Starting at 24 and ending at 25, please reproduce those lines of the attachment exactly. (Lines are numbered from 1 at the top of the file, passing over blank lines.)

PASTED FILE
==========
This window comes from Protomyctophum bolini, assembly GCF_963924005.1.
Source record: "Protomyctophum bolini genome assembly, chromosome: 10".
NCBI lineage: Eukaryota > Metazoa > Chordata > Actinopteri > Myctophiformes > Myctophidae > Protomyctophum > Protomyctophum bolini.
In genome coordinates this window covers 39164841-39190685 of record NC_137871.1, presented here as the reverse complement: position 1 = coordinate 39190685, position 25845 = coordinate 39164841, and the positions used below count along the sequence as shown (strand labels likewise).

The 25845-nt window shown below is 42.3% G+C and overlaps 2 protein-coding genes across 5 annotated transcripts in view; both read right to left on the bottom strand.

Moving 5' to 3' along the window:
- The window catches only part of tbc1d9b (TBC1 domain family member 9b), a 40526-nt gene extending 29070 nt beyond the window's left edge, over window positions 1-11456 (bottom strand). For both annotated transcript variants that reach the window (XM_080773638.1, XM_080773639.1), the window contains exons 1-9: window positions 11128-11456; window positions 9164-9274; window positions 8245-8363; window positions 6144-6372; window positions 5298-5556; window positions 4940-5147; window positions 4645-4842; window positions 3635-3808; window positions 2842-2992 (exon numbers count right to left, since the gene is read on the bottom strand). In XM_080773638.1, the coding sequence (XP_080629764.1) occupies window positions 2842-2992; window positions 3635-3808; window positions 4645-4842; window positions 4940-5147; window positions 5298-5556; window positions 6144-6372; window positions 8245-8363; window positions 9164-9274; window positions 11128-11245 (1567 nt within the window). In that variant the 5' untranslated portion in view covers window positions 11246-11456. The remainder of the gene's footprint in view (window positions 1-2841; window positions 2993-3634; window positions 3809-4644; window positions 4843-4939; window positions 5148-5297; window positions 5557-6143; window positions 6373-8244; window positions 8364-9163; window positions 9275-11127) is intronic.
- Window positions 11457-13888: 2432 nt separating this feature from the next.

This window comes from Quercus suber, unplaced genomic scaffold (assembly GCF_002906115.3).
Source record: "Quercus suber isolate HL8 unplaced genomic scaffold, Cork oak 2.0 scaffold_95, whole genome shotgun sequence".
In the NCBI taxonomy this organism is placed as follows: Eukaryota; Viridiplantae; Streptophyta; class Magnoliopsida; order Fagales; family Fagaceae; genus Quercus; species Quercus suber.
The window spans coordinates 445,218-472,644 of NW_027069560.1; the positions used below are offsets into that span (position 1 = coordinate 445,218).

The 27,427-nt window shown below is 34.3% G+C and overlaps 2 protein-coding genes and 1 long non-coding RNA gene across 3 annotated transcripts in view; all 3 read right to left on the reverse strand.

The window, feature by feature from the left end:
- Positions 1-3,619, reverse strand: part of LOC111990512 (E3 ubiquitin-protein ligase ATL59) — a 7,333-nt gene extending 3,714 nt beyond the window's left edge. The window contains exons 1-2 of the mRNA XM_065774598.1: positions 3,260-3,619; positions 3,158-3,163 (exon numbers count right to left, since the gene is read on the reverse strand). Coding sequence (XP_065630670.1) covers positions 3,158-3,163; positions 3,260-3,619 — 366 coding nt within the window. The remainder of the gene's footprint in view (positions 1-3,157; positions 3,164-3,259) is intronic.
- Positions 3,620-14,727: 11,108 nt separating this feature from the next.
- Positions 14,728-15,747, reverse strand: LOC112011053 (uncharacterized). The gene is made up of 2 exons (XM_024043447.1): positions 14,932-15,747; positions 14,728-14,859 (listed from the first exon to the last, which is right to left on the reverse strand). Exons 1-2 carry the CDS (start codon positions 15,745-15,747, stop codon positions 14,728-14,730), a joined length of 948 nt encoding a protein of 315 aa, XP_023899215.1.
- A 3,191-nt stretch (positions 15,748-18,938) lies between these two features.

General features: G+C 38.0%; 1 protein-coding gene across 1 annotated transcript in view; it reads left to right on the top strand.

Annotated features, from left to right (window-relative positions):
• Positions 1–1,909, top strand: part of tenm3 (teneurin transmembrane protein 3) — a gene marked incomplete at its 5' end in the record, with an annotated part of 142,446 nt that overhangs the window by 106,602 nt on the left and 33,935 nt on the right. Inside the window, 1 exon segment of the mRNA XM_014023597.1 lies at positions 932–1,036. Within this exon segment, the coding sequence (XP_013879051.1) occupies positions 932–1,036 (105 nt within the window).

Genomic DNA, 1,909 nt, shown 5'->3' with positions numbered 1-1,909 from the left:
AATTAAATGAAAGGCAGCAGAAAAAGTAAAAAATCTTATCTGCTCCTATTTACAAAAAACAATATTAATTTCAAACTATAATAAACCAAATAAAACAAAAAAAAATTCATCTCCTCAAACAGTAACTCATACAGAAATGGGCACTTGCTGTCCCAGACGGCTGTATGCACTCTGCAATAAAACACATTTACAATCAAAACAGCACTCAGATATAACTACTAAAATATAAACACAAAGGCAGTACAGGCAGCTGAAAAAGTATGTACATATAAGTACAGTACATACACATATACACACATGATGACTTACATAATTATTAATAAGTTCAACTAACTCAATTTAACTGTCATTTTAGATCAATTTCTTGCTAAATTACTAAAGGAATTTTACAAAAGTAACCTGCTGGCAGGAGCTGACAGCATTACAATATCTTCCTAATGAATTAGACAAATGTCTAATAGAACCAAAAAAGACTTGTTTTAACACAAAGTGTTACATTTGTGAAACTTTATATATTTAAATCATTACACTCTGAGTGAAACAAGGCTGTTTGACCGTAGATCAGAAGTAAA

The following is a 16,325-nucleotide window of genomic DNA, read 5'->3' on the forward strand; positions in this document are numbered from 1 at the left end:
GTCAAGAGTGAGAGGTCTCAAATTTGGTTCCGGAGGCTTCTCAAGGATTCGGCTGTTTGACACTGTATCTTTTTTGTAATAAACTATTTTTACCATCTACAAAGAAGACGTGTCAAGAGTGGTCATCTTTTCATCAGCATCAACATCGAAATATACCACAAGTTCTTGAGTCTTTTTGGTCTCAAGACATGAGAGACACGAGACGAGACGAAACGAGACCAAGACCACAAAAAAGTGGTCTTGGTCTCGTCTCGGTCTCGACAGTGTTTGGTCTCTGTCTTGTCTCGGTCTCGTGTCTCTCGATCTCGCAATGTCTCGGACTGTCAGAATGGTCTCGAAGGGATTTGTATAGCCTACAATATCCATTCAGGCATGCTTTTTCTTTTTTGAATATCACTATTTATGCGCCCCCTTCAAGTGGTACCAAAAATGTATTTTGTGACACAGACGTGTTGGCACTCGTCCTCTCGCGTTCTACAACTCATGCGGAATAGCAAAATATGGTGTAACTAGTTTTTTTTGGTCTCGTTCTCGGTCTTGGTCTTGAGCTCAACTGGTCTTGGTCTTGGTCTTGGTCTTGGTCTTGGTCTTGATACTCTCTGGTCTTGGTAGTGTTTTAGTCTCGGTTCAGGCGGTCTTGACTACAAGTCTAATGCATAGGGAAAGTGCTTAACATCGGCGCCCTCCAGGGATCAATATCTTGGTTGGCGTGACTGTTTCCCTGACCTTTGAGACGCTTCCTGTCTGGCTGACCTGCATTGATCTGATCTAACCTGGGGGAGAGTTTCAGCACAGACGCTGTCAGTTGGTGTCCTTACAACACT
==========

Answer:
The following is a 16,325-nucleotide window of genomic DNA, read 5'->3' on the forward strand; positions in this document are numbered from 1 at the left end:
GTCAAGAGTGAGAGGTCTCAAATTTGGTTCCGGAGGCTTCTCAAGGATTCGGCTGTTTGACACTGTATCTTTTTTGTAATAAACTATTTTTACCATCTACAAAGAAGACGTGTCAAGAGTGGTCATCTTTTCATCAGCATCAACATCGAAATATACCACAAGTTCTTGAGTCTTTTTGGTCTCAAGACATGAGAGACACGAGACGAGACGAAACGAGACCAAGACCACAAAAAAGTGGTCTTGGTCTCGTCTCGGTCTCGACAGTGTTTGGTCTCTGTCTTGTCTCGGTCTCGTGTCTCTCGATCTCGCAATGTCTCGGACTGTCAGAATGGTCTCGAAGGGATTTGTATAGCCTACAATATCCATTCAGGCATGCTTTTTCTTTTTTGAATATCACTATTTATGCGCCCCCTTCAAGTGGTACCAAAAATGTATTTTGTGACACAGACGTGTTGGCACTCGTCCTCTCGCGTTCTACAACTCATGCGGAATAGCAAAATATGGTGTAACTAGTTTTTTTTGGTCTCGTTCTCGGTCTTGGTCTTGAGCTCAACTGGTCTTGGTCTTGGTCTTGGTCTTGGTCTTGGTCTTGATACTCTCTGGTCTTGGTAGTGTTTTAGTCTCGGTTCAGGCGGTCTTGACTACAAGTCTAATGCATAGGGAAAGTGCTTAACATCGGCGCCCTCCAGGGATCAATATCTTGGTTGGCGTGACTGTTTCCCTGACCTTTGAGACGCTTCCTGTCTGGCTGACCTGCATTGATCTGATCTAACCTGGGGGAGAGTTTCAGCACAGACGCTGTCAGTTGGTGTCCTTACAACACT